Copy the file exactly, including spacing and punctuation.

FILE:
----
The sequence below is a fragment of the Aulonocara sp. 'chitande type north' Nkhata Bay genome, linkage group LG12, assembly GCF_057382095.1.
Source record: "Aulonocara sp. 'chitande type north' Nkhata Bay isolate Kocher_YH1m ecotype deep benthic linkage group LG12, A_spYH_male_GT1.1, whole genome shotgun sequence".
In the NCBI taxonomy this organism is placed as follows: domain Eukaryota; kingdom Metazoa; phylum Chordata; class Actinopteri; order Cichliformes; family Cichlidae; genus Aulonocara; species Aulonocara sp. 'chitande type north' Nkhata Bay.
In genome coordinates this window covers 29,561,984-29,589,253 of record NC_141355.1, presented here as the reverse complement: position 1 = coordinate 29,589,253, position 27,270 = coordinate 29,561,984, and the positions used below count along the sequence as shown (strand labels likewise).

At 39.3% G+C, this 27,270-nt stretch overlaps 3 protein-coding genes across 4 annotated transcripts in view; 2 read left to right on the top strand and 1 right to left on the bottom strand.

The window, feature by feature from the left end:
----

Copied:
The sequence below is a fragment of the Aulonocara sp. 'chitande type north' Nkhata Bay genome, linkage group LG12, assembly GCF_057382095.1.
Source record: "Aulonocara sp. 'chitande type north' Nkhata Bay isolate Kocher_YH1m ecotype deep benthic linkage group LG12, A_spYH_male_GT1.1, whole genome shotgun sequence".
In the NCBI taxonomy this organism is placed as follows: domain Eukaryota; kingdom Metazoa; phylum Chordata; class Actinopteri; order Cichliformes; family Cichlidae; genus Aulonocara; species Aulonocara sp. 'chitande type north' Nkhata Bay.
In genome coordinates this window covers 29,561,984-29,589,253 of record NC_141355.1, presented here as the reverse complement: position 1 = coordinate 29,589,253, position 27,270 = coordinate 29,561,984, and the positions used below count along the sequence as shown (strand labels likewise).

At 39.3% G+C, this 27,270-nt stretch overlaps 3 protein-coding genes across 4 annotated transcripts in view; 2 read left to right on the top strand and 1 right to left on the bottom strand.

The window, feature by feature from the left end: